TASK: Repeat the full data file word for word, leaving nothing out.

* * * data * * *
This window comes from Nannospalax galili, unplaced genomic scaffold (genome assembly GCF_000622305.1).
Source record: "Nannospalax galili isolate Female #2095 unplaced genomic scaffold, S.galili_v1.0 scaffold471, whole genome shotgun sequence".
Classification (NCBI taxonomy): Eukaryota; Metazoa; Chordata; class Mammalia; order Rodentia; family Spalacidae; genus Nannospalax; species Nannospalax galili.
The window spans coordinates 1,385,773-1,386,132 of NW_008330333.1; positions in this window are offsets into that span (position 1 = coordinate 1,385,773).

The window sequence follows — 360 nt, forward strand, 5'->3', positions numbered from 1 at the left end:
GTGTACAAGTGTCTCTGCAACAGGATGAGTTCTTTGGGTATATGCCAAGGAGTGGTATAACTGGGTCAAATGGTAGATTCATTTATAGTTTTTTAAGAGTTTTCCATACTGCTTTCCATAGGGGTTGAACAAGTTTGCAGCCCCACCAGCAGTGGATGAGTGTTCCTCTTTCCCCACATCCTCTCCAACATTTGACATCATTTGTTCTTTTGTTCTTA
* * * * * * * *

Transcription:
This window comes from Nannospalax galili, unplaced genomic scaffold (genome assembly GCF_000622305.1).
Source record: "Nannospalax galili isolate Female #2095 unplaced genomic scaffold, S.galili_v1.0 scaffold471, whole genome shotgun sequence".
Classification (NCBI taxonomy): Eukaryota; Metazoa; Chordata; class Mammalia; order Rodentia; family Spalacidae; genus Nannospalax; species Nannospalax galili.
The window spans coordinates 1,385,773-1,386,132 of NW_008330333.1; positions in this window are offsets into that span (position 1 = coordinate 1,385,773).

The window sequence follows — 360 nt, forward strand, 5'->3', positions numbered from 1 at the left end:
GTGTACAAGTGTCTCTGCAACAGGATGAGTTCTTTGGGTATATGCCAAGGAGTGGTATAACTGGGTCAAATGGTAGATTCATTTATAGTTTTTTAAGAGTTTTCCATACTGCTTTCCATAGGGGTTGAACAAGTTTGCAGCCCCACCAGCAGTGGATGAGTGTTCCTCTTTCCCCACATCCTCTCCAACATTTGACATCATTTGTTCTTTTGTTCTTA